In Memoriam: F. Herbert Bormann
F. Herbert Bormann, an ecologist at the Yale School of Forestry & Environmental Studies (F&ES) who along with Gene Likens discovered acid rain in North America, died on June 7 in North Branford. He was 90.
Bormann joined the faculty at Yale in 1966 and taught there until his retirement in 1992. At his death, he was the Oastler Professor Emeritus of Forest Ecology and a senior research scientist.
Before joining Yale, he was a professor at Dartmouth College. While there, he conceived of the idea to use watersheds to study ecosystems. In 1963, with Likens and Noye Johnson, both of Dartmouth, and Robert Pierce of the U.S. Forest Service, he established the Hubbard Brook Ecosystem Study with a National Science Foundation grant at the Hubbard Brook Experimental Forest in central New Hampshire to study forest ecosystems.
Since then, scores of scientists from universities around the country, the U.S. Forest Service, and the U.S. Geological Survey have conducted research at Hubbard Brook, resulting in the most substantial body of work on the functioning of ecosystems in the world and making the Hubbard Brook Ecosystem Study a scientific model, both nationally and internationally.
In 1971, Bormann and Likens discovered that, as in Europe, rain and snow at Hubbard Brook were acidic. In a paper published in Science in 1974, titled “Acid Rain: A Serious Regional Environmental Problem,” they showed that acid rain was a widespread problem in the Northeast. The results were published in The New York Times, and his testimony on acid rain aided Congress in writing the Clean Air Act.
While at Yale, he taught and developed courses on ecosystems, ecology and land use, and he was instrumental in the creation of a teaching and research program for tropical studies now known as the Tropical Resources Institute at F&ES. His courses were much sought-after, and he remained influential in many of his students’ lives long after graduation.
Bormann’s research also provided insight into the relationship between the natural world and humanity. He co-authored the book “Redesigning the American Lawn, a Search for Environmental Harmony,” published by Yale University Press, which argued that fertilized lawns are environmentally hazardous. He also co-authored numerous other books, including textbooks regularly used in graduate-level classes on environmental studies.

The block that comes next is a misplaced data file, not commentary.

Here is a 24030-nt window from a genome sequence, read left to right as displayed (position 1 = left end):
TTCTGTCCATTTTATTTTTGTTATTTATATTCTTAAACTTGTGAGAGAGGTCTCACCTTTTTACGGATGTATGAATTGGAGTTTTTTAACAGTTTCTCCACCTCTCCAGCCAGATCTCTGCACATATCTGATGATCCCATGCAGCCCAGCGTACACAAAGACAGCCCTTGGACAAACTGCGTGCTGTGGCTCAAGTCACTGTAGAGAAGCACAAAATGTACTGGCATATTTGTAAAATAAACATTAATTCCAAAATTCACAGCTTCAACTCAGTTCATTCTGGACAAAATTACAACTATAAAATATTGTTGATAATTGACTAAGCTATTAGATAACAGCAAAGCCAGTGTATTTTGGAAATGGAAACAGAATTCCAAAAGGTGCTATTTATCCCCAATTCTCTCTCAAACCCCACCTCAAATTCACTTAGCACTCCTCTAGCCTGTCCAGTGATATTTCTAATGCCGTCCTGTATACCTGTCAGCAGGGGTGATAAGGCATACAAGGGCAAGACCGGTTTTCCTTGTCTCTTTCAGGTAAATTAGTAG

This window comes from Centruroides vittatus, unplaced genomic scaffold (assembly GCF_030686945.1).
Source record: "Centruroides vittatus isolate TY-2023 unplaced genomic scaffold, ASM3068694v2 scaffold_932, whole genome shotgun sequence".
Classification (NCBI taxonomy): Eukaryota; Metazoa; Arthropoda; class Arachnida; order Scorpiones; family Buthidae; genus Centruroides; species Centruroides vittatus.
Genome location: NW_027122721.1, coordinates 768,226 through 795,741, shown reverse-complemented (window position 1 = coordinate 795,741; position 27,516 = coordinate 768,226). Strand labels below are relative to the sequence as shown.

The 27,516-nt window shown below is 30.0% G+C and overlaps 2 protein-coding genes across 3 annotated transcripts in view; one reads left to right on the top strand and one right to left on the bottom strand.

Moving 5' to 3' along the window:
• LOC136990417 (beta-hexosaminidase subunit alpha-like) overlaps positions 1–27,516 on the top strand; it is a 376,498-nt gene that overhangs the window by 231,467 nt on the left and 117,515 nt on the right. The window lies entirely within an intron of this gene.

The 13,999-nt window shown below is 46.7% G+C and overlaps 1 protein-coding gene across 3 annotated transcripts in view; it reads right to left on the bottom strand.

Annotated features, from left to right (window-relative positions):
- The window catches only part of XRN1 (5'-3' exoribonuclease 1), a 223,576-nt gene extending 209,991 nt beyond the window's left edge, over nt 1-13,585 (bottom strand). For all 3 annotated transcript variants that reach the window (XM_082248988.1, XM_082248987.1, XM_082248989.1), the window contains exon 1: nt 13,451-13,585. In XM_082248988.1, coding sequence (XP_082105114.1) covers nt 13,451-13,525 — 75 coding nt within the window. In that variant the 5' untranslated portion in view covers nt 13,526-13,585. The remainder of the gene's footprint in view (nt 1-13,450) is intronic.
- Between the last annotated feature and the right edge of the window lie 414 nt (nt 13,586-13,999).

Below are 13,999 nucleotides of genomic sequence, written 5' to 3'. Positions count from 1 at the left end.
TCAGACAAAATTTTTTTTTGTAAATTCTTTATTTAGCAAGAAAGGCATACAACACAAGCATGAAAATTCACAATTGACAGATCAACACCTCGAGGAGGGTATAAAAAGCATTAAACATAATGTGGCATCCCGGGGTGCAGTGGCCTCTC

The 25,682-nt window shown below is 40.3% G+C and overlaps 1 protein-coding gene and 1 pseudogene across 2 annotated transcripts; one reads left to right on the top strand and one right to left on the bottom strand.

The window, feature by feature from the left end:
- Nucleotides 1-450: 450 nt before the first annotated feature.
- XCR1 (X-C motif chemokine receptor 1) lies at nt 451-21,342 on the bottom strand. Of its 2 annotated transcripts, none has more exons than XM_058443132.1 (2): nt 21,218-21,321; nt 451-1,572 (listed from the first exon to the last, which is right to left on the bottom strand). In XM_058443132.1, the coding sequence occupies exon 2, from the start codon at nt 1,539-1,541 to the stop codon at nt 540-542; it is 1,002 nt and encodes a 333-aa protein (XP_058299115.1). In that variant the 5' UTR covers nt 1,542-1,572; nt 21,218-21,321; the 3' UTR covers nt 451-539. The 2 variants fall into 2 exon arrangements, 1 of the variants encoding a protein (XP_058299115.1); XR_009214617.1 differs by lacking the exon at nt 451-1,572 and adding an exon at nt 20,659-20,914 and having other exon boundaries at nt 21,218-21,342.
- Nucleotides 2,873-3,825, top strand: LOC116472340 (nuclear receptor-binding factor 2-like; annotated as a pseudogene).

Borman promoted interaction between ecologists and public policy. He set up a number of public seminars, which many people told him changed their lives. He testified a number of times before Congress and served for Connecticut Governor John Dempsey on the Connecticut Scientists for a Quality Environment council.
At 49, he was among the youngest scientists ever to be elected to the National Academy of Sciences. He was also elected to the American Academy of Arts and Sciences in 1972 and was the president of the Ecological Society of America from 1970 to 1971. Among his many awards were the Tyler Prize for Environmental Achievement, International St. Francis Prize for the Environment, National Wildlife Foundation’s National Conservation Achievement Award in Science, Ecological Society of America’s Eminent Ecologist Award, Asahi Glass Foundation’s Blue Planet Prize and, most recently, the Aldo Leopold Award from Yale, which had been presented only one time previously in the history of Yale.
Frederick Herbert Bormann was born on March 24, 1922, in New York City to Carl Bernhardt Bormann and Gertrude Anna Andle, both immigrants from Germany and Austro-Hungary, respectively, and grew up in Westwood, New Jersey. He spent one semester at the University of Idaho before enlisting in the United States Navy after Pearl Harbor. He was a ship fitter petty officer and a welder on submarines in Hawaii. From there, he was selected for officer candidate school on the Princeton University campus until the war ended. While at Princeton, he attended lectures by Albert Einstein.
Bormann received his bachelor’s degree in agricultural science from Rutgers University in 1948 and a doctorate in plant ecology from Duke University in 1952. He taught botany at Emory University from 1952 to 1956 and at Dartmouth College from 1956 to 1966.
He is survived by his wife of nearly 60 years Mary Christine Williamson Bormann, originally from Chadbourn North Carolina; four children, Rebecca Bormann (Oehlert) of Lauderdale, Minnesota, Bernard Bormann of Corvallis, Oregon, Amelia Bormann of Wellesley, Massachusetts, and Lincoln Bormann of Friday Harbor, Washington; and six grandchildren.